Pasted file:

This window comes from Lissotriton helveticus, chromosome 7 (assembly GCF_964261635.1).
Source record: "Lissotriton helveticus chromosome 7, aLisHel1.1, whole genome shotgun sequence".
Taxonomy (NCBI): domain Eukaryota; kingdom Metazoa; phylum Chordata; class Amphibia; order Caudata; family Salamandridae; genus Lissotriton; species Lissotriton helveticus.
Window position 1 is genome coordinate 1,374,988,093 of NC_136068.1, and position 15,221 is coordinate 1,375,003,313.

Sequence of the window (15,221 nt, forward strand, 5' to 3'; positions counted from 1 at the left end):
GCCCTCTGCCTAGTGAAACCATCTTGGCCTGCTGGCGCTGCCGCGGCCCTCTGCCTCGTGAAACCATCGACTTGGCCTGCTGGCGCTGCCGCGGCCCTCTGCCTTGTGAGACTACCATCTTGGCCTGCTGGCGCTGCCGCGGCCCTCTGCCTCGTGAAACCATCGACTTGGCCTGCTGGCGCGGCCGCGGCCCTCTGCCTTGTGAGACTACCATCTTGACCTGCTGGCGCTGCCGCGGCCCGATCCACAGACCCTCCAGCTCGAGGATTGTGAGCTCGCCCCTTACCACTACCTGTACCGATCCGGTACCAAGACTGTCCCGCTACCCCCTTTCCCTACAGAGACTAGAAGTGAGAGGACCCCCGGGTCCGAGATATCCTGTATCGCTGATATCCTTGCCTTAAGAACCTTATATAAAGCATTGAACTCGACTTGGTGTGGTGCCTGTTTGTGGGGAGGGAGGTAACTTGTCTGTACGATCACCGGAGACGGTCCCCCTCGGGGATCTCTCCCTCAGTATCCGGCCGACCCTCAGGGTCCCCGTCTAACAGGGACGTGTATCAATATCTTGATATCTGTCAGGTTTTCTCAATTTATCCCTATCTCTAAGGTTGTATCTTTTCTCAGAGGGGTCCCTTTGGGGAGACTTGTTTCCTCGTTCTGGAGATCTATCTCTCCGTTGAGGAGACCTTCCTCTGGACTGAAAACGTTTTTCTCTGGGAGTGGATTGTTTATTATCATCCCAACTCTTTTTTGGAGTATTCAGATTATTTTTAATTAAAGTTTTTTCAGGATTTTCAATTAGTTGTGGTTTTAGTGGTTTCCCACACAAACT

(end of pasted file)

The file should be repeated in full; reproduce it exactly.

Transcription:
This window comes from Lissotriton helveticus, chromosome 7 (assembly GCF_964261635.1).
Source record: "Lissotriton helveticus chromosome 7, aLisHel1.1, whole genome shotgun sequence".
Taxonomy (NCBI): domain Eukaryota; kingdom Metazoa; phylum Chordata; class Amphibia; order Caudata; family Salamandridae; genus Lissotriton; species Lissotriton helveticus.
Window position 1 is genome coordinate 1,374,988,093 of NC_136068.1, and position 15,221 is coordinate 1,375,003,313.

Sequence of the window (15,221 nt, forward strand, 5' to 3'; positions counted from 1 at the left end):
GCCCTCTGCCTAGTGAAACCATCTTGGCCTGCTGGCGCTGCCGCGGCCCTCTGCCTCGTGAAACCATCGACTTGGCCTGCTGGCGCTGCCGCGGCCCTCTGCCTTGTGAGACTACCATCTTGGCCTGCTGGCGCTGCCGCGGCCCTCTGCCTCGTGAAACCATCGACTTGGCCTGCTGGCGCGGCCGCGGCCCTCTGCCTTGTGAGACTACCATCTTGACCTGCTGGCGCTGCCGCGGCCCGATCCACAGACCCTCCAGCTCGAGGATTGTGAGCTCGCCCCTTACCACTACCTGTACCGATCCGGTACCAAGACTGTCCCGCTACCCCCTTTCCCTACAGAGACTAGAAGTGAGAGGACCCCCGGGTCCGAGATATCCTGTATCGCTGATATCCTTGCCTTAAGAACCTTATATAAAGCATTGAACTCGACTTGGTGTGGTGCCTGTTTGTGGGGAGGGAGGTAACTTGTCTGTACGATCACCGGAGACGGTCCCCCTCGGGGATCTCTCCCTCAGTATCCGGCCGACCCTCAGGGTCCCCGTCTAACAGGGACGTGTATCAATATCTTGATATCTGTCAGGTTTTCTCAATTTATCCCTATCTCTAAGGTTGTATCTTTTCTCAGAGGGGTCCCTTTGGGGAGACTTGTTTCCTCGTTCTGGAGATCTATCTCTCCGTTGAGGAGACCTTCCTCTGGACTGAAAACGTTTTTCTCTGGGAGTGGATTGTTTATTATCATCCCAACTCTTTTTTGGAGTATTCAGATTATTTTTAATTAAAGTTTTTTCAGGATTTTCAATTAGTTGTGGTTTTAGTGGTTTCCCACACAAACT